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Aug 22

Back to School – Benji’s Back Pack


When thinking about back to school projects for this blog series, I thought back to my days in elementary school (see picture below) and what was most important to me then. Being a rambunctious and active kid, my back pack was the item that got some of the most abuse, so every July, my mother would take me to pick out a new back pack. Besides the art supplies, that was my favorite item to pick out.

After I spun my yarn for one of our tutorial posts, I immediately wanted to make something big and functional with the finished yarn. As I pondered the pattern, I figured that a bag of some sort would be perfect! I have seen a lot of purses, clutches, small bags, etc. but haven’t seen many large bags or back packs. I love when two ideas come together in this manner. I also knew that I wanted a sturdy bag, so I decided on fulling the bag heavily, nearly felting it.

After weaving 20 squares with my Zoom Loom, I realized that I wanted to weave the rest of the fabric for the bag on my 15″ Cricket Loom to maximize the use of my yardage.

Modeling Ben's back to school backpack


I used about  400 yds worth of handspun Merino yarn that approximates out to a worsted weight yarn.

Using a sheep’s wool yarn for this project will make it felt more. Take this into consideration when making the final piece. You may need to adjust measurements to create the right size bag for your purposes


Weave 20 squares with the Zoom Loom. Seam them together using a whip stitch in the following configurations:

Make two of these, they will be side panels.
This will be the flap of the bag (Large Zoom Loom Panel)

On the Cricket, warp your loom with 46″ inches of yarn 12″ wide using an 8 dent reed. Weave about 38″-40″. I lashed on the front of my warp so I had much less loom waste. Hemstitch both ends of the fabric, then fold over half an inch on the edge twice and hand sew it down. This will leave you with a piece of fabric just under 12″ wide and 36″ long.

Weave the strap material by measuring a warp 2 yards long and 2 inches wide in an 8 dent reed on the Cricket loom. Weave as much length as possible, as you want the strap to be a custom fit when you sew them on to the bag. Finish the ends of the strap the same way as the body of the bag fabric.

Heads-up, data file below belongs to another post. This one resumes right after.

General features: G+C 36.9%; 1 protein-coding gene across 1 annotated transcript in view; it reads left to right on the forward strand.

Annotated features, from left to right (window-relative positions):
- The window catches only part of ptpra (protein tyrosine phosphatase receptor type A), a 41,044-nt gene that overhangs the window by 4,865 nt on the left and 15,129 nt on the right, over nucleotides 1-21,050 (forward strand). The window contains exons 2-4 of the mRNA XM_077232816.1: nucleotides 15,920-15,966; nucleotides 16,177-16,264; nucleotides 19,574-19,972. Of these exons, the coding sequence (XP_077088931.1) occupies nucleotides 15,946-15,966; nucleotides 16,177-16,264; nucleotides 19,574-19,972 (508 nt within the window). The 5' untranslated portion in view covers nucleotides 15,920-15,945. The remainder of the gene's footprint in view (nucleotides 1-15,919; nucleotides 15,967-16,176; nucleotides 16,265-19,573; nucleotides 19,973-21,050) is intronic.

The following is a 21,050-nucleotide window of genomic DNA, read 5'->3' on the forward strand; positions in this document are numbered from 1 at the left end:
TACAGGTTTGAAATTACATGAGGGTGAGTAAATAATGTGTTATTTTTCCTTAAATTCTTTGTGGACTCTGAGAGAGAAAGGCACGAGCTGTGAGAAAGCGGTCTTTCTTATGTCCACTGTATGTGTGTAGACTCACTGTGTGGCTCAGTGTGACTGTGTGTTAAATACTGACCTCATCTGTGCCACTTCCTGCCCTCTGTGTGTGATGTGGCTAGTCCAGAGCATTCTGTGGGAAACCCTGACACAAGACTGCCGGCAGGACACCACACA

Constructing the Bag:

start by hand sewing the large Zoom Loom panel to the end of the Cricket panel. This will create a piece of fabric around 52″ long and about 12″ wide (minus shrinkage).
Then line up the pieces as follows:

diagram for laying out the zoom loom panels for the backpack

Flattened view of all pieces before stitching.

Seam the pieces together as they are positioned in the above diagram, then continue seaming the body of the bag (cricket woven panel) to the sides of the bag.
There will be an extra 4 inches of the body of the bag, seam those to the top edge of the side. This will leave an opening large enough to put items into the bag, but won’t cause the items to fall out when the bag is handled.

Illustration of how the straps attach to the backpack

Attach the ends of the strap to the bottom edge of the back pack, tack the straps to the top of the bag at a location that is comfortable for you. This should leave just enough strap fabric to create a small hand hold at the top of the bag.

Handle straps need enough room to comfortable accommodate a hand hold

Full, or lightly felt the bag to create a stronger more dense fabric. Add closures of your choice and fill with your books, or in my case yarn and fiber!

A button sewed to the outside of the backpack disguises magnetic closures

I sewed a button on the front to hide the back of a magnetic closure

Other optional choices would be to make pockets out of Zoom Loom squares and sew them on, to add storage to your bag.

Ben Krudwig 20 years apart

20 years between these photos – no change right?